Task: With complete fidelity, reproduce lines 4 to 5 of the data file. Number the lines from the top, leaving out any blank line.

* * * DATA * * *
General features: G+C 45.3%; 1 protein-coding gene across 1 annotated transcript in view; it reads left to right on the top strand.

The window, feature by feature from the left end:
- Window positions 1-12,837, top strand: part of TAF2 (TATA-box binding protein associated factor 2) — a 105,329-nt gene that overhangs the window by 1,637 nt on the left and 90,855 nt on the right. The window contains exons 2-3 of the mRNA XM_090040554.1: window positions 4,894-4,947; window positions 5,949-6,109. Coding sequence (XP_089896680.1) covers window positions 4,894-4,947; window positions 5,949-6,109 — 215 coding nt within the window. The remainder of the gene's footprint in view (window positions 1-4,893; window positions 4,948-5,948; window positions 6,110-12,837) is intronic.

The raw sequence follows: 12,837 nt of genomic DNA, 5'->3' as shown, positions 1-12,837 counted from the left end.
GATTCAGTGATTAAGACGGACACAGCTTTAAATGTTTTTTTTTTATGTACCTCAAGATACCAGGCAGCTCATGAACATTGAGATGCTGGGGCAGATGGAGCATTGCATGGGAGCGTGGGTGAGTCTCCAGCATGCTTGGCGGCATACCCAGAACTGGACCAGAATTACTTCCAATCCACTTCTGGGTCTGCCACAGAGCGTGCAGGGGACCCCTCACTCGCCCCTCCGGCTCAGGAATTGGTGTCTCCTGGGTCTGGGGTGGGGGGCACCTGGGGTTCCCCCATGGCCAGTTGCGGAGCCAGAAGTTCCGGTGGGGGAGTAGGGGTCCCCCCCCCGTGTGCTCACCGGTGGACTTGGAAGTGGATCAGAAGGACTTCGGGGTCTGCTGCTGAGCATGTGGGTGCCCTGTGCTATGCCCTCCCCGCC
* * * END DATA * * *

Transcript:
The raw sequence follows: 12,837 nt of genomic DNA, 5'->3' as shown, positions 1-12,837 counted from the left end.
GATTCAGTGATTAAGACGGACACAGCTTTAAATGTTTTTTTTTTATGTACCTCAAGATACCAGGCAGCTCATGAACATTGAGATGCTGGGGCAGATGGAGCATTGCATGGGAGCGTGGGTGAGTCTCCAGCATGCTTGGCGGCATACCCAGAACTGGACCAGAATTACTTCCAATCCACTTCTGGGTCTGCCACAGAGCGTGCAGGGGACCCCTCACTCGCCCCTCCGGCTCAGGAATTGGTGTCTCCTGGGTCTGGGGTGGGGGGCACCTGGGGTTCCCCCATGGCCAGTTGCGGAGCCAGAAGTTCCGGTGGGGGAGTAGGGGTCCCCCCCCCGTGTGCTCACCGGTGGACTTGGAAGTGGATCAGAAGGACTTCGGGGTCTGCTGCTGAGCATGTGGGTGCCCTGTGCTATGCCCTCCCCGCC